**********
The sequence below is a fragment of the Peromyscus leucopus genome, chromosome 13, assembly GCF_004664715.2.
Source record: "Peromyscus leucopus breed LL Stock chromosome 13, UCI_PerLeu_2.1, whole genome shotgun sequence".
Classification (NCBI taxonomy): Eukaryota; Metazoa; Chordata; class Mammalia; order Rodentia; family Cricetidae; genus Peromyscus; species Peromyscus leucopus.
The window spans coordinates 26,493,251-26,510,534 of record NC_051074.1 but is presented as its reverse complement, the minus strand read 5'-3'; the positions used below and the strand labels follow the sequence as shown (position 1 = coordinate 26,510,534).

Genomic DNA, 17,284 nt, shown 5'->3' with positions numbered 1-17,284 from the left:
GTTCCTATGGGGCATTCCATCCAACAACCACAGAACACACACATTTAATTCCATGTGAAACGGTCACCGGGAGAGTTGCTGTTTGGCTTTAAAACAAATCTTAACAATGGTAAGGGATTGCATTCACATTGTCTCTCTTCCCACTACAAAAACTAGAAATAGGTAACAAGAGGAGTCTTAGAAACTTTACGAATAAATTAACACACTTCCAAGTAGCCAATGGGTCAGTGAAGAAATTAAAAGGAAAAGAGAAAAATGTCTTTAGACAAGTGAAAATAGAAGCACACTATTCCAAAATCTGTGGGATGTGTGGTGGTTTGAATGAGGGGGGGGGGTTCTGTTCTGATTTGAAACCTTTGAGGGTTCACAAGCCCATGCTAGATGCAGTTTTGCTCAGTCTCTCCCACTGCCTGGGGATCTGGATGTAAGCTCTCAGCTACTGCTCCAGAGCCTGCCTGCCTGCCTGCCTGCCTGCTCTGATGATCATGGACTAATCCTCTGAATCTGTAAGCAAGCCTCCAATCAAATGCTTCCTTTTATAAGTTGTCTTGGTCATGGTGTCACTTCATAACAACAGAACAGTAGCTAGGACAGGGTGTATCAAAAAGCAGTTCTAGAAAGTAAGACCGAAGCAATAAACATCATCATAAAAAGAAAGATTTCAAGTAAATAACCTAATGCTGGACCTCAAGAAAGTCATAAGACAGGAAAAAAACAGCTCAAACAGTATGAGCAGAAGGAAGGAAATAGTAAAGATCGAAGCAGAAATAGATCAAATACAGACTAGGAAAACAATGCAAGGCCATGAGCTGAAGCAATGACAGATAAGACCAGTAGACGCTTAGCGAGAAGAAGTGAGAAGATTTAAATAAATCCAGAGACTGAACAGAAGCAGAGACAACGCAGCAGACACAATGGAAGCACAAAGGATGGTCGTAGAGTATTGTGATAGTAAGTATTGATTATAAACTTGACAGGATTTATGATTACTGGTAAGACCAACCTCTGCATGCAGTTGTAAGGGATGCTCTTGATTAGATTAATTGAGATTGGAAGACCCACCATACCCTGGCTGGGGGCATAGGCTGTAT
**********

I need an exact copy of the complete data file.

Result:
The sequence below is a fragment of the Peromyscus leucopus genome, chromosome 13, assembly GCF_004664715.2.
Source record: "Peromyscus leucopus breed LL Stock chromosome 13, UCI_PerLeu_2.1, whole genome shotgun sequence".
Classification (NCBI taxonomy): Eukaryota; Metazoa; Chordata; class Mammalia; order Rodentia; family Cricetidae; genus Peromyscus; species Peromyscus leucopus.
The window spans coordinates 26,493,251-26,510,534 of record NC_051074.1 but is presented as its reverse complement, the minus strand read 5'-3'; the positions used below and the strand labels follow the sequence as shown (position 1 = coordinate 26,510,534).

Genomic DNA, 17,284 nt, shown 5'->3' with positions numbered 1-17,284 from the left:
GTTCCTATGGGGCATTCCATCCAACAACCACAGAACACACACATTTAATTCCATGTGAAACGGTCACCGGGAGAGTTGCTGTTTGGCTTTAAAACAAATCTTAACAATGGTAAGGGATTGCATTCACATTGTCTCTCTTCCCACTACAAAAACTAGAAATAGGTAACAAGAGGAGTCTTAGAAACTTTACGAATAAATTAACACACTTCCAAGTAGCCAATGGGTCAGTGAAGAAATTAAAAGGAAAAGAGAAAAATGTCTTTAGACAAGTGAAAATAGAAGCACACTATTCCAAAATCTGTGGGATGTGTGGTGGTTTGAATGAGGGGGGGGGGTTCTGTTCTGATTTGAAACCTTTGAGGGTTCACAAGCCCATGCTAGATGCAGTTTTGCTCAGTCTCTCCCACTGCCTGGGGATCTGGATGTAAGCTCTCAGCTACTGCTCCAGAGCCTGCCTGCCTGCCTGCCTGCCTGCTCTGATGATCATGGACTAATCCTCTGAATCTGTAAGCAAGCCTCCAATCAAATGCTTCCTTTTATAAGTTGTCTTGGTCATGGTGTCACTTCATAACAACAGAACAGTAGCTAGGACAGGGTGTATCAAAAAGCAGTTCTAGAAAGTAAGACCGAAGCAATAAACATCATCATAAAAAGAAAGATTTCAAGTAAATAACCTAATGCTGGACCTCAAGAAAGTCATAAGACAGGAAAAAAACAGCTCAAACAGTATGAGCAGAAGGAAGGAAATAGTAAAGATCGAAGCAGAAATAGATCAAATACAGACTAGGAAAACAATGCAAGGCCATGAGCTGAAGCAATGACAGATAAGACCAGTAGACGCTTAGCGAGAAGAAGTGAGAAGATTTAAATAAATCCAGAGACTGAACAGAAGCAGAGACAACGCAGCAGACACAATGGAAGCACAAAGGATGGTCGTAGAGTATTGTGATAGTAAGTATTGATTATAAACTTGACAGGATTTATGATTACTGGTAAGACCAACCTCTGCATGCAGTTGTAAGGGATGCTCTTGATTAGATTAATTGAGATTGGAAGACCCACCATACCCTGGCTGGGGGCATAGGCTGTAT